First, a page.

Becoming A Master Chef In Southeast Asia 

If you are debating taking cooking classes on your trip to Southeast Asia, just consider the question, “How sexy you are? You baby sexy!?”

If you enjoy being entertained by awkwardly hilarious phrases, you’ll have a great time at cooking schools in the tourist destinations. In this post, I’ll share my experience at three cooking schools: Gioan Cookery School (Hoi An, Vietnam), Le Tigre de Papier (Siem Reap, Cambodia) and Asia Scenic Cooking School (Chiang Mai, Thailand).

This post is dedicated to my food blogger mother, Julie, who would have loved to have been able to learn about Southeast Asian cuisine. She would be much better at recreating these meals than we’ll be. You can check out her blog Yates Yummies for recipes and the Facebook page Oranges and Almonds.


My spring rolls need some work

Located a short walk from the historic city center, the small cooking school is a bright, clean facility with two different cooking areas, limiting the crowd to two small groups (a more intimate experience!). Before arriving there, my sister and I were picked up from our hostel and taken to the local market. There, we were explained the fundamentals of Vietnamese cuisine and sampled a number of ingredients and desserts including che (desserts made from ginger and sugar), sesame peanut soup and tra (toasted soy beans).


Vina with Jennifer and I.

Once arrived at the school, my sister and I sat with Vina, our enthusiastic and delightful guide. Throughout the whole process of making spring rolls, chili lemongrass chicken and pho, Vina was encouraging and informational. She made us giggle all morning. The best part, however, were her creative renditions to popular western music. As we were mixing the lemongrass, chili paste, garlic and fish sauce, she watched us and sang “you’re mixing and you know it!” to the tune of LMFAO “Sexy and I Know It.” Making the Vietnamese pancake batter, she sang “mixing queen” humming the sound of “Dancing Queen.” She also liked to tell one of us to add sugar, then would call us “sugar daddy.” My favorite was her dramatic interpretation of the song “Turn Around” that she belted out to signify we turn the cucumber as we grated it.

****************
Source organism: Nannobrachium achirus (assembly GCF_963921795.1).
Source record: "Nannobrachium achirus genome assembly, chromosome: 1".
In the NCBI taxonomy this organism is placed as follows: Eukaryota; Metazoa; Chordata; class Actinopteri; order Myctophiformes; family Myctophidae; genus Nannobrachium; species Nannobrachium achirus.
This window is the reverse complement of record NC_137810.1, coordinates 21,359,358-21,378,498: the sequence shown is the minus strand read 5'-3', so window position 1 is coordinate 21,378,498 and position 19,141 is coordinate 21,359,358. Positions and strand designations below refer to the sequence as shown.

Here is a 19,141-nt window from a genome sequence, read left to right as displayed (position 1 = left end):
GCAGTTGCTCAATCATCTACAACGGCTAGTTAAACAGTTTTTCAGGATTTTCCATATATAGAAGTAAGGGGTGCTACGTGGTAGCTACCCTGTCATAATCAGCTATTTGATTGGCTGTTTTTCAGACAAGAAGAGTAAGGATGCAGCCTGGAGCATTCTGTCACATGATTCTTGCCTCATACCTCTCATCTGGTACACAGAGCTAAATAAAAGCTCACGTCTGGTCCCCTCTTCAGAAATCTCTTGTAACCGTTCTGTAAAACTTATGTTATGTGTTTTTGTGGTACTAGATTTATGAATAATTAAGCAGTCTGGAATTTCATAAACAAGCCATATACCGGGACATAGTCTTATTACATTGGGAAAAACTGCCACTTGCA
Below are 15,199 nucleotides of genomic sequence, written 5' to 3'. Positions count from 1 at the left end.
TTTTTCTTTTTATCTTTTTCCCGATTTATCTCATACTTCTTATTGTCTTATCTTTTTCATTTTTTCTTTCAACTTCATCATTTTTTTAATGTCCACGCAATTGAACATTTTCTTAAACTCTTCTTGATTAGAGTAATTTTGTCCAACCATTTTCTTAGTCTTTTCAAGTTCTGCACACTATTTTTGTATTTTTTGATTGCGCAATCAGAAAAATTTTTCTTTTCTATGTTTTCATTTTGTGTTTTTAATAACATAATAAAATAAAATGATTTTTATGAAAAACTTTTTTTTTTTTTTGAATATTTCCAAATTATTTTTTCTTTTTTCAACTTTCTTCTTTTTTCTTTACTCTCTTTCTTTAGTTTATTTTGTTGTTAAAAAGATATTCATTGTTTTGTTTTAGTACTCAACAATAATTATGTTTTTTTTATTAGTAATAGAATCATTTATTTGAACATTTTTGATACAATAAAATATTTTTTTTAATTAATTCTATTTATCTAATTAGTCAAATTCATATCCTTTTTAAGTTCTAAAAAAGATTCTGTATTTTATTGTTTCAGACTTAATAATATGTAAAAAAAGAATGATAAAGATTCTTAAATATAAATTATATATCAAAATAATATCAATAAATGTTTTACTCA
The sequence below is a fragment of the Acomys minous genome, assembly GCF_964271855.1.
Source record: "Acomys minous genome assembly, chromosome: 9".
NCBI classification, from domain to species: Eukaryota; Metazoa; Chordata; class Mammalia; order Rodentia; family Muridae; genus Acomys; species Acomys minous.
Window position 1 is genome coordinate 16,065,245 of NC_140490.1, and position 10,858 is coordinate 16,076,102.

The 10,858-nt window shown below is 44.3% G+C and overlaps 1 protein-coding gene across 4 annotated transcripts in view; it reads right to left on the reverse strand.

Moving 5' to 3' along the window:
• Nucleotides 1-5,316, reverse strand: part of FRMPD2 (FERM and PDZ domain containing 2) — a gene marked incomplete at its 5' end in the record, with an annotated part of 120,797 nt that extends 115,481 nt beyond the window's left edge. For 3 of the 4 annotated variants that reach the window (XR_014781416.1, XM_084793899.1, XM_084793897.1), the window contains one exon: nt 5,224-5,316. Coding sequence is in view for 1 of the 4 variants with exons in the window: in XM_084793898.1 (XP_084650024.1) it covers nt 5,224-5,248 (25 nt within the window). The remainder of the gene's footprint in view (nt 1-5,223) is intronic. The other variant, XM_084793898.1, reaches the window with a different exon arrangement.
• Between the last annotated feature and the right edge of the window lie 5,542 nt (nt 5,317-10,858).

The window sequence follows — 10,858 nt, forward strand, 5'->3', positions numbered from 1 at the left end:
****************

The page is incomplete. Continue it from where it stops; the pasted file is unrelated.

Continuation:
By the end of the class, we had walked away sufficiently full and confident that we could recreate these dishes once we were back at home. The customers also take away a paper cookbook with all of the recipes and cooking tips.

  • Time: half day ~ 4 hours
  • Cost: $35 USD
  • Dishes made: Pho, Fresh spring rolls, chili lemongrass chicken, bahn xèo (Vietnamese pancake). Customer have the choice of two different set menus.


Pho-n! (read thst like “fun”). Who else has bad Pho jokes?


Right in the heart of touristy Pub Street, Le Tigre de Papier is a restaurant that offers cooking classes in an upstairs space across the street above a massage parlor. We opted for the afternoon session, with a quick trip to the market before making the dinner we would later bring down to the restaurant and eat there. This class, which was much less expensive than a proper cooking school, was much less personal and informational but well worth it’s price. It was, however, intimate- just my sister and I, a lovely English girl, and the instructor.

Our instructor got a big kick out of our inability to cut delicate lotus flowers from a carrot, and I could tell was only halfway believing herself when she said we’d do better next time. The ingredients were fresh and full of flavor. The fish amok (Cambodia’s most famous dish) that we made here was the best we tasted in the whole country. A few days later, we tried amok at the restaurant Amok, and were disgusted by its congealed texture- it was clearly reheated and mass produced.